A Louis XVI demi-lune commode by Martin Ohneberg. Large ormolu-mounted and mahogany chest of drawers. The demilune shaped white-veined grey Sainte-Anne marble top, above three drawers including two - sans traverse -, two small doors 'en frise' and two cupboard doors enclosing shelves, flanked by curved stop-fluted pilasters, on four fluted tapering legs. Stamped Martin Ohneberg, received Master the 7 July 1773. Louis XVI period piece of furniture.
The cabinetmaker Martin Ohneberg is perhaps of German origin. He acquires mastery around the age of thirty-five and first settles down in Rue Traversière-Saint-Antoine in Paris. Later, he is found cour de la Juiverie, where he is still mentioned in 1798. His production, important and of very good quality, was partly destined for merchant haberdashery and upholsterers like the Presle brothers. It belongs entirely to the Transition and Louis XVI styles and includes plain veneer furniture in darker frames, as well as works covered with marquetry. These varied, not very fine but eminently decorative, constitute a speciality of the cabinetmaker. They represent bouquets of flowers, birds, musical attributes, vases, trophies, ribbon knots, draperies, architectural landscapes and ruins that stand out in light tones on the veneer background. Sometimes these motifs are inscribed inside an oval medallion, especially on the top of the secretaries flaps. Rareer are the inlays with geometric decoration. Finally, a certain number of Louis XVI furniture is veneered with mahogany. Ohneberg had a real predilection for chests of drawers. His stamping appears on many Transition chests of drawers, as well as on rectangular or demilune Louis XVI chests of drawers. Louis XVI secretaries, in fairly large numbers, flat or cylinder desks, lady's writing desks complete his production.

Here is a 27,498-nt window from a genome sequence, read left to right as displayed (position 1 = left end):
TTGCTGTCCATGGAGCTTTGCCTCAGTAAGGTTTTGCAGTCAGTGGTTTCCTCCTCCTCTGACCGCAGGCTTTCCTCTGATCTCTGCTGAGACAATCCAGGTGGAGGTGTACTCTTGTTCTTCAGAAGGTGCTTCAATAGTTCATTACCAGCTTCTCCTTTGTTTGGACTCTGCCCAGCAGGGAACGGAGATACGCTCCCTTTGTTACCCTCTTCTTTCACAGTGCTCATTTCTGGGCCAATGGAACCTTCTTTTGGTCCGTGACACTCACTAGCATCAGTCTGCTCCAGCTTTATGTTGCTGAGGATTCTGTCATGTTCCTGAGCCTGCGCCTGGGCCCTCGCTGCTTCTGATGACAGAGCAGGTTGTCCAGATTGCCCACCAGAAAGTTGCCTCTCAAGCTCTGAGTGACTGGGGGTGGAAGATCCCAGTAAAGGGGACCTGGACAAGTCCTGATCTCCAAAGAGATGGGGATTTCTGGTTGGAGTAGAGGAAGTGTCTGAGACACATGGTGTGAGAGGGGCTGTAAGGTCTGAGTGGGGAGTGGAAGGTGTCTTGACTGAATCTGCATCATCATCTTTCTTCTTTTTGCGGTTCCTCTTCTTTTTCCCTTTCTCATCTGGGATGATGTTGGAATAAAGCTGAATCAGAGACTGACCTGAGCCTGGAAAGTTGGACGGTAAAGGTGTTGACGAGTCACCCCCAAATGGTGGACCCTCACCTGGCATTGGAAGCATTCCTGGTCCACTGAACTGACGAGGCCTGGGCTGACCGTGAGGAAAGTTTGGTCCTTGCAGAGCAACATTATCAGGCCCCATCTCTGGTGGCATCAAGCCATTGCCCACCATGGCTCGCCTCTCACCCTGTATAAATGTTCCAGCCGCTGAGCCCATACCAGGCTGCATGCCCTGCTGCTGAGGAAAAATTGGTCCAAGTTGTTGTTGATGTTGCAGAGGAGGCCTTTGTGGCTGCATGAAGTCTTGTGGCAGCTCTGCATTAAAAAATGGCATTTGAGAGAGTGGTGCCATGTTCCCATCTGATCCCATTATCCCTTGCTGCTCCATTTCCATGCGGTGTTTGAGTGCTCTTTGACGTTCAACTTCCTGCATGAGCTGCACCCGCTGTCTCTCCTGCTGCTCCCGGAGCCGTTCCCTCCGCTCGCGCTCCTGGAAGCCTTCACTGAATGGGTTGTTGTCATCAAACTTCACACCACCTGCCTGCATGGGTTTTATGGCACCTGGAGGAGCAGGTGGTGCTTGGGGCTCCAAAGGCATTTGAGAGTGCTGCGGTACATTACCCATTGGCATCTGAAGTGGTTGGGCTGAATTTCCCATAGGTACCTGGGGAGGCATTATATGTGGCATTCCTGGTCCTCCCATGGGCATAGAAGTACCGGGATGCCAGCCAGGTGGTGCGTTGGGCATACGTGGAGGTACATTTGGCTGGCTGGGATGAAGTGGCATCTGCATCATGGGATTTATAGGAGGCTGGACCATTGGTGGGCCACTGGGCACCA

Really good condition